Morton reflected on the "profound, terrifying and exhilarating experience" in which she was kidnapped, misquoted and harassed
Robin Morton, now in her early 50s, started her involvement with cycling causally helping with the management of the Pennsylvania Bike Club. She moved her way up to managing a professional team, although she was still working full-time at her 'day job'. In 1983 she made the cut and went to cycling management as her sole job.
Morton registered the first American professional road race team in 1984, making her the first woman ever to own and manage a men's professional team. Her Gianni-Motta-Linea MD team was also the first United States of America-based team to enter the Giro.
Behind the scenes
As American pioneers at the Giro, it was never going to be easy for the squad, but the riders found it easier than the manager did. While the Giro had come a long way since only inviting Italians to compete at one point during the 1940s, while the country was under fascist rule, the concept of a female team director struck a nerve.
"Women had never been allowed in the caravan," said Morton. "I was under a microscope, the entire time we were there."
There was a price with wanting to be a pioneer. First on the list was a haircut, which was not entirely voluntary. "I was told that I needed to get my very long hair cut so I did not look so feminine," she said. "Someone from the team took me to a salon and gave the stylist instructions [in Italian]. I left there looking like David Bowie during his Ziggy Stardust phase."
Even then, she was not exactly heartily welcomed. Before every stage, the riders would get coffee from the trailer of race sponsor Rancilio. The team managers were allowed inside, everyone else had to get their coffee at a window and stay outside.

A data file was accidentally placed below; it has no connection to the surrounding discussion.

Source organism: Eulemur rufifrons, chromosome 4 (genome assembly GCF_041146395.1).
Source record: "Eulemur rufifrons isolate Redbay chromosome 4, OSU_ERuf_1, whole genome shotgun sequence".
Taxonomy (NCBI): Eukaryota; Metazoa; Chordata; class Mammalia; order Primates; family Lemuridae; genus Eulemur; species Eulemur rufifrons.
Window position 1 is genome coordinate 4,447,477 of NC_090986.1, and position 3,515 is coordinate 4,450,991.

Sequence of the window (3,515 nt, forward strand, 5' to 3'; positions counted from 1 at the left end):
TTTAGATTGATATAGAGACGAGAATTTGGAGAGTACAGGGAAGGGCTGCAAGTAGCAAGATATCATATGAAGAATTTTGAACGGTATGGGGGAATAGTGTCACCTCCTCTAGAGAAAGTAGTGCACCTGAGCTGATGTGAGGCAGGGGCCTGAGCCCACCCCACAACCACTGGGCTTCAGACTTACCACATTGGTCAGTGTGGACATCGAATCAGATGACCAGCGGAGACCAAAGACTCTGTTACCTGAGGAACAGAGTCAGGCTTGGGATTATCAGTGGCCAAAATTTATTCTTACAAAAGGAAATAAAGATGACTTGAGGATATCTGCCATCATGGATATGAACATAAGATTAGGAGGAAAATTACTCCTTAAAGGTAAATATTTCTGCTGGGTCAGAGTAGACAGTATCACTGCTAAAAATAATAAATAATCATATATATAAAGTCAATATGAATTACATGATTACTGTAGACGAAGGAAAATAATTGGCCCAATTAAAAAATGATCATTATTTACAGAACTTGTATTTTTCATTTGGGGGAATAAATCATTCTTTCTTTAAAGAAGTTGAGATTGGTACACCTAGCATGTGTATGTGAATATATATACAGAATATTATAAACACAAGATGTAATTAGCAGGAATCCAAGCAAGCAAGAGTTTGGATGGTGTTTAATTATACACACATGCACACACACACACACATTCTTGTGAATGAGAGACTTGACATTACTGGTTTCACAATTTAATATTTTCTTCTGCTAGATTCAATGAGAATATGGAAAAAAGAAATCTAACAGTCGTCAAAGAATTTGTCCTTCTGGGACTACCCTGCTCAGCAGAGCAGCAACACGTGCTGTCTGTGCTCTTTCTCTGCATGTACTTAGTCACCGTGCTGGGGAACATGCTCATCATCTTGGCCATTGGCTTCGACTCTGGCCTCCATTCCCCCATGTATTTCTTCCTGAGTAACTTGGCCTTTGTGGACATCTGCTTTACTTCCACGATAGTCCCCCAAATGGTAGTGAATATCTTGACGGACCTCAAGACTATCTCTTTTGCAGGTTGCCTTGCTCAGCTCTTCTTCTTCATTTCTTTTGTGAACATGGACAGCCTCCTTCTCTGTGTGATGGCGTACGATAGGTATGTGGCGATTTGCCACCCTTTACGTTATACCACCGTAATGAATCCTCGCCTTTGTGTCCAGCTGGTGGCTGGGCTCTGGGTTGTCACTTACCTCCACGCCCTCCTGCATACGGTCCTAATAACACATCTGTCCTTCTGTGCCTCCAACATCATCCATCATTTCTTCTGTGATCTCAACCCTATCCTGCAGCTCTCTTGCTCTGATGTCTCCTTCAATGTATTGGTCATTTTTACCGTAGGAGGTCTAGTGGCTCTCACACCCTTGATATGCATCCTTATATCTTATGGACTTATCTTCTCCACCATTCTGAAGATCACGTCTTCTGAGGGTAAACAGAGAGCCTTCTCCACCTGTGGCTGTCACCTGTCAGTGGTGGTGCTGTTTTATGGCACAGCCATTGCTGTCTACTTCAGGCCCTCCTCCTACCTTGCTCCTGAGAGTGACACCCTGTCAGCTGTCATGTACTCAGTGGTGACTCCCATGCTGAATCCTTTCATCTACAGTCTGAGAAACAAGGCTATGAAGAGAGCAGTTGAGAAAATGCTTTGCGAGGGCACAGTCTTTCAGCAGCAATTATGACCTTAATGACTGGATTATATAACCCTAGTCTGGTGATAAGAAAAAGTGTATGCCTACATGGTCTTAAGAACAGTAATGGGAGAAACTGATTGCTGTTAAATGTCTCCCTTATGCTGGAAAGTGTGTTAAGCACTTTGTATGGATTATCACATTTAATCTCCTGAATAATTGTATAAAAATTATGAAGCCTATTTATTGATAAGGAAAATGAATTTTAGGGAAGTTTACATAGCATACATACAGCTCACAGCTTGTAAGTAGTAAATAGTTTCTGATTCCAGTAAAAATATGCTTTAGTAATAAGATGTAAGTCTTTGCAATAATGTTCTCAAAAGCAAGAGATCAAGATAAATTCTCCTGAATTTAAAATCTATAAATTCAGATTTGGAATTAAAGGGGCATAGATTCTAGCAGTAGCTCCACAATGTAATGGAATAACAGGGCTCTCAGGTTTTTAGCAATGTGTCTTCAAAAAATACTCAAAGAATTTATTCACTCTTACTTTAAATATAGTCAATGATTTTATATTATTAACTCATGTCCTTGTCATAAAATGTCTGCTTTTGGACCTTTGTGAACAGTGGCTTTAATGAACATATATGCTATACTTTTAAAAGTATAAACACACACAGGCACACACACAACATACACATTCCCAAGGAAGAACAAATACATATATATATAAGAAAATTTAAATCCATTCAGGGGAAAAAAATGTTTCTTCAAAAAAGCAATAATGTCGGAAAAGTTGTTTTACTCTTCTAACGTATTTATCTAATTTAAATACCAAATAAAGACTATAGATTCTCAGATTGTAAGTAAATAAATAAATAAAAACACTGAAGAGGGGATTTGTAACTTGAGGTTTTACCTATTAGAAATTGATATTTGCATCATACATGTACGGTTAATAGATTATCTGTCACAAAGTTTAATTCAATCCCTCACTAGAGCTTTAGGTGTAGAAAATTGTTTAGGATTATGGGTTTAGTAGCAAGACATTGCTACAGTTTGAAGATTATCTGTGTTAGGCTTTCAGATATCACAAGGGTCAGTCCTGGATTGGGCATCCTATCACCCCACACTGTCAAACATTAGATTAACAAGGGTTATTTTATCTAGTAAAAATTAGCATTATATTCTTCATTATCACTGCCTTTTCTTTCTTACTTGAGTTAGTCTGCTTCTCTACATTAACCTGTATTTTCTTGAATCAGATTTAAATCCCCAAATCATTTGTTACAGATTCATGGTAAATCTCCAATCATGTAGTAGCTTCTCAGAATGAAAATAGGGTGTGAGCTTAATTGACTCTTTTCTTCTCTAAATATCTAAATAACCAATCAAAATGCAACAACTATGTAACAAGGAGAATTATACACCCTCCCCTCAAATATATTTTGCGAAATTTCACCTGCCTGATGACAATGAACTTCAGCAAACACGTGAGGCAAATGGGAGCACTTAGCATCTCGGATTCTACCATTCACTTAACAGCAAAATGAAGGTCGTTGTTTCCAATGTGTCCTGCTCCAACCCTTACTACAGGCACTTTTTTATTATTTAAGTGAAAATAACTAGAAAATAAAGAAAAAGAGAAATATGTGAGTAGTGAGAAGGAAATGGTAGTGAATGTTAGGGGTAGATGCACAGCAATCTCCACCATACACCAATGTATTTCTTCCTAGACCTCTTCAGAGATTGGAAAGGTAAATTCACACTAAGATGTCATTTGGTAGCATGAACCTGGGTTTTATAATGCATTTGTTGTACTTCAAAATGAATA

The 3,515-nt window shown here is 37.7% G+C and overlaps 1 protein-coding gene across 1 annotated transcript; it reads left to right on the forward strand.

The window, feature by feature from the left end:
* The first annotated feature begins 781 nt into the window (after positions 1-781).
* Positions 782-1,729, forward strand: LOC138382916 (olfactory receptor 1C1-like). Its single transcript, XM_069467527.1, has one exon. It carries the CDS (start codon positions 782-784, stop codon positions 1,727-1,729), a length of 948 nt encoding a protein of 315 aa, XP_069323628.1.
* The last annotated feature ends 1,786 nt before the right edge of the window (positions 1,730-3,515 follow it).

One morning Morton was invited inside by Riccardo Magrini, captain of the Meaturmobili team, she noted. "I went in and all of the other team captains were inside and they presented me with a 'bouquet' of vegetables made to look like male genitals," she said.
It was a big jump, going from small US races to one of the Grand Tours. Even the press was difficult, or at least different, but some of those experiences were positive. "I still have newspaper clippings from La Gazzetta where I made the front page," said Morton. "The journalist - Angelo Zomegnan (now the organiser of the Giro - Ed.) - and I fast became friends as he saw that it was a unique opportunity to write about the first American team with a woman director.
"I was interviewed by a journalist from l'Unita, which was a left leaning newspaper that was owned by the Italian Communist party," added Morton. "In very bad Italian/English combo he asked about my thoughts on the race, who I thought would win. He then asked me what was my opinion of the Pope."
Concentrating on cycling and the issues already raised by her squad's presence at the Giro, the question caught her off-guard. "I was not prepared for the question and I answered something like, 'Gee, I do not know, I was not thinking about the Pope now'," said Morton.
While the question and answer seemed straight forward, Morton was shocked when a friend translated the paper's headline. "When I read the paper the next day, it said 'Robin Morton thinks nothing of the Pope'," she said.
The whole experience came to a head when Morton's team kidnapped her in an effort to force her to stay at the Giro. She had been planning on informing the riders that the situation had become unbearable and that she was heading home, but her riders had other ideas.